I attended  Lorraine Henry’s “The ABC’s of Pattern Alterations” first.  What a series of epiphanies!! The class was a 3 hours hands-on workshop where you made alterations for common fit problems using half scale paper patterns.  First, she told us about the proper order of making alterations, then she exposed us to the usual alteration methods and revealed the issues associated with them.  Then, we used the seam method of pattern alterations and it just seemed to click for me. Hallelujah!! I felt like I finally understood and was not intimidated by my necessary alterations.  I felt empowered.  So empowered that I bought the quite expensive second addition of Fitting and Pattern Alteration: A Multi-Method Approach to the Art of Style Selection, Fitting, and Alteration (2nd Edition).

I was lucky enough to find a used copy via Amazon for much less that retail but it was still quite pricey.  Don’t get me wrong, had I not found it used I would have bought it new but I was fortunate to find a deal.

The second class was another of Lorraine’s classes, “The Pants Puzzle Solutions!”.  This was yet another class that enlightened me.  In this class she compared a McCall’s, Butterick, and Burda pants pattern and revealed quite astonishing differences  in the construction of the patterns.  She even compared them to a men’s tailored pant which showed how much less attention to detail is put into a women’s pants pattern verus a men’s.  BTW, Burda seemed to win out in her pants comparison and her body type so it makes me even more eager to try a Burda pants pattern.  She also showed us a great way of outlining our shape using a 40″ curved ruler to compare against pants patterns. Here is mine in all its irregular glory.

I kinda fudged mine as I only has a 20″ flexicurve instead of a 40″ and lord knows I needed the 40″.  But this gives you an idea of what the outcome looks like.  Seems I have a bit of a pooch and a droppy booty…LOL 🙂  Ah well, nothing like denying the obvious self discovery. The best part is that my new book has an alteration for that 😀

I had planned to add another Lorraine class on Sunday, “Fit! measure Like a Master”, but I was trapped by the endless traffic circle created by the Long Beach Marathon maze and spent 30 minutes going in a circles.  Errr….more signs Long Beach!

Anyhoo, next year I plan to get the unlimited class pass because I felt like I could have learned so much more.  The class cost was reasonable and the teachers, Lorraine in particular, were awesome.  One key point made by another of my classmates, who I think was either my age of a few years younger, was how few young people were in attendance.  My count topped out at 4 which was not much in relation to the number of attendees.  It was a shame and I hope to help remedy that next year by spreading the word early amongst my crafty peers…hint hint 😉

 

The Trench Sew Along

I am not very good with “Along” participation.  Be it sewing or knitting, I am either before or way after but very rarely “Along”.  However, since the timeline on this one is pretty lax and the commitment level isn’t nearly as militant as some alongs  I thought I would give an this one a try.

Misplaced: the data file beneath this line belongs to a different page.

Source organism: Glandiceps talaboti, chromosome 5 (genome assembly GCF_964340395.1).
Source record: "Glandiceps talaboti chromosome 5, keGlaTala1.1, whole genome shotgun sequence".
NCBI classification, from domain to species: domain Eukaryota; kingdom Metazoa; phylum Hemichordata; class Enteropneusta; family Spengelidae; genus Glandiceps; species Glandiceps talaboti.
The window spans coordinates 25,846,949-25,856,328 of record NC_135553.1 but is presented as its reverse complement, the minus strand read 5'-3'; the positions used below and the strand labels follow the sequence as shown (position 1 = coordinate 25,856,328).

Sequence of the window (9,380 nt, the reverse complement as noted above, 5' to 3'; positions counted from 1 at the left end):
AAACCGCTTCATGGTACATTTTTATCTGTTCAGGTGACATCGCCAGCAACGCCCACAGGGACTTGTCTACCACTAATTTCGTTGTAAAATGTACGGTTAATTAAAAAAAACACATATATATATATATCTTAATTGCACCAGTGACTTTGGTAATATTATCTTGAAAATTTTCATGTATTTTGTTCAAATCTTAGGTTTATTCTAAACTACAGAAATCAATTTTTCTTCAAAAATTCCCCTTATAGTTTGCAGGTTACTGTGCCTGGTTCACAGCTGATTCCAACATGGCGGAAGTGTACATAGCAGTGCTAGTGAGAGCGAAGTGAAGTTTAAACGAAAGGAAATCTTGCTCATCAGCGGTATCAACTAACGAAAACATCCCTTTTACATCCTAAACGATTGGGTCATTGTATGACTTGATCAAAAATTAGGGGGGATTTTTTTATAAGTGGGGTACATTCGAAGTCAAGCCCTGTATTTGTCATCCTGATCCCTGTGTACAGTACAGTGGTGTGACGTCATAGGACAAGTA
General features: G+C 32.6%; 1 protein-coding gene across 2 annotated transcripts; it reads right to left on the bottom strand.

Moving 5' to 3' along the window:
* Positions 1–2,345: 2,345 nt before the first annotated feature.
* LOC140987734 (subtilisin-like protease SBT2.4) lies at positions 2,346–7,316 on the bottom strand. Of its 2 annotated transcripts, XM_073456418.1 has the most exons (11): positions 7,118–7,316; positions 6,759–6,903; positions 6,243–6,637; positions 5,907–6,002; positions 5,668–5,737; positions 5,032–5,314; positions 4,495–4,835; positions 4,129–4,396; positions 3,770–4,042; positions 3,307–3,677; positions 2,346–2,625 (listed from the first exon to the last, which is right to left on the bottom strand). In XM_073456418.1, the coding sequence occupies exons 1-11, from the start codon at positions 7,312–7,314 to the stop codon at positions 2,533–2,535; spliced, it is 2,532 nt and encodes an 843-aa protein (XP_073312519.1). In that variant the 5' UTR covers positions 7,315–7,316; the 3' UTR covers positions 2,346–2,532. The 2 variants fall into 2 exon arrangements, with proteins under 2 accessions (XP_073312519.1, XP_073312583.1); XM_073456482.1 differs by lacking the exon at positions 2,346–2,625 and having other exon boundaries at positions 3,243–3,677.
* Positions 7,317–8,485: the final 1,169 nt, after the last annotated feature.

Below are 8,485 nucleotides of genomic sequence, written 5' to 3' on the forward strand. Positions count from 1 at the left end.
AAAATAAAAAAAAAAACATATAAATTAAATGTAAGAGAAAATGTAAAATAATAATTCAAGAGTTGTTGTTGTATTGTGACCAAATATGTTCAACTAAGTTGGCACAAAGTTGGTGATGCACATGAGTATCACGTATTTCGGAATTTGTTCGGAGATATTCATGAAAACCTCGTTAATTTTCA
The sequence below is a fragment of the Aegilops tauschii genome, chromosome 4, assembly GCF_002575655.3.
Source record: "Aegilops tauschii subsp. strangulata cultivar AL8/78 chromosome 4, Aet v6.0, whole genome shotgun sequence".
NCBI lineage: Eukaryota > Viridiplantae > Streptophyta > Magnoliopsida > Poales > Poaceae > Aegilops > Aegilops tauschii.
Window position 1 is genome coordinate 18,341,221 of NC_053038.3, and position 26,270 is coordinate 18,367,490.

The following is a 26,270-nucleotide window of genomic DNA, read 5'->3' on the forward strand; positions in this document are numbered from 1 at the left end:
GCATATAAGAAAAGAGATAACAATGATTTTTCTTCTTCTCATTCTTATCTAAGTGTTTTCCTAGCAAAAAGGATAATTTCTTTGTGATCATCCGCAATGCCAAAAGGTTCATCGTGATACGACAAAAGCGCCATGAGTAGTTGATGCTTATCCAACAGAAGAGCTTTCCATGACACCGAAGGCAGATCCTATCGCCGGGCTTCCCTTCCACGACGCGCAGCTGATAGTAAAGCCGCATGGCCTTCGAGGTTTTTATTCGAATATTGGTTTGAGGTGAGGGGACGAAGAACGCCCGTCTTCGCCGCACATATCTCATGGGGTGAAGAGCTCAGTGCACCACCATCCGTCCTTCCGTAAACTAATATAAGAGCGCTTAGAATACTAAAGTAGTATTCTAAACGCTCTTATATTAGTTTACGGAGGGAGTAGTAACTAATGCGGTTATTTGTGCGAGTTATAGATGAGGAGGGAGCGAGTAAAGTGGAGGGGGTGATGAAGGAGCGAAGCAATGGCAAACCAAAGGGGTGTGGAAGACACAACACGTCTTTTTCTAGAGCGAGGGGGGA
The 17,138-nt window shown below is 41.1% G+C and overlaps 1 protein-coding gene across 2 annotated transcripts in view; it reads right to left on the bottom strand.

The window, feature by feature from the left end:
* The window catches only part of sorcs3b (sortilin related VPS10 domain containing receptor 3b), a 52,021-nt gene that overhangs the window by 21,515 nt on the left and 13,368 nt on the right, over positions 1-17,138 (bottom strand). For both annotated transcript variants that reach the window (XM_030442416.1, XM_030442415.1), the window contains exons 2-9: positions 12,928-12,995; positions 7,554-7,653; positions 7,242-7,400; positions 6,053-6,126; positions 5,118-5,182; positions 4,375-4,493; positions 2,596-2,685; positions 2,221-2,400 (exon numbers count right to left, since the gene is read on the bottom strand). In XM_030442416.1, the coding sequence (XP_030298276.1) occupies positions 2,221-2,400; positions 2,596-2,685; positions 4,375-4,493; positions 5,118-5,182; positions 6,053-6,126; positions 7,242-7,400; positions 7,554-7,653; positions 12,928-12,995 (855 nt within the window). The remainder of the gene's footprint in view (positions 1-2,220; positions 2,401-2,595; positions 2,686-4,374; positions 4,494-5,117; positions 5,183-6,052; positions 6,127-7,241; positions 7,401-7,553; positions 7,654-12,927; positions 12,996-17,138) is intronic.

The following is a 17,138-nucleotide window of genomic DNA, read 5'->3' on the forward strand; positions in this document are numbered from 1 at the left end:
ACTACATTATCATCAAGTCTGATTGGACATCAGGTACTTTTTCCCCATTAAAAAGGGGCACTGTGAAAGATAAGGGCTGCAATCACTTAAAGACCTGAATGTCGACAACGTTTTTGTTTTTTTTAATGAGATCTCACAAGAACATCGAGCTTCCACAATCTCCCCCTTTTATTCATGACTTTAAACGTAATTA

• Trench Sew Along Schedule

    May 24 — June 24: Pick out pattern, trench coat research, fabric/notions gathering
    June 25 — August 25: Work on trench coat, commiserate, learn and don’t give up
    August 26 or whenever you finish: Wear trench coat bursting with pride and maybe a little disbelief at how awesome it is

My Trench Sew Along pick it The Tikva Trench from BurdaStyle.

I have some gorgeous medium weight stretch satin fabric that will look perfect with this.  I also want to get a fabulously colorful lining for the peekaboo effect.  Given I should probably be making a more practical trench but this one has been on my list since it first came out.  So Step 1 done.  However, since I am a procrastinator extraordinaire with a two month window to work with  don’t expect to hear much about step two for a little while to come 😀

Finished Object: Vogue 1086

This dress was another wadder that turned FO.  I started this one back in July 2009 during the great dress making fest and just petered out when it came to the hem and the need for some franken fixing in the bust area.  However, after the euphoria of finishing my white top I finally had the momentum to get this one done too. Yay Me!

Pattern: Vogue 1086

Pattern Description: Slightly flared dress, mid-knee, has princess seams, very loose-fitting bodice with yokes, forming cap sleeves, above waist midriff and left side zipper closure.

Pattern Sizing: B5(8-10-12-14-16)  Increased from a 16 to18  in hips

Fabric Used: Asian Print Stretch Cotton

Notions Used: 12″/14″ Invisible Zipper, Hooks and Eyes.

Pattern Alterations: Increased from a 16 to18  in hips. I made adjustments ala Erica B.’s suggestions – I also raised the neckline by almost 2 inches. I also raised the armscye.

The Good:


  • That I waited until someone else had done this project…LOL!! 🙂  I made quite a few adjustments based on others experience, especially Erica B’s.  Without these changes I would have been mighty disappointed. I raised the neckline, which still gives some va va va voom action and raised the armscye which was quite necessary.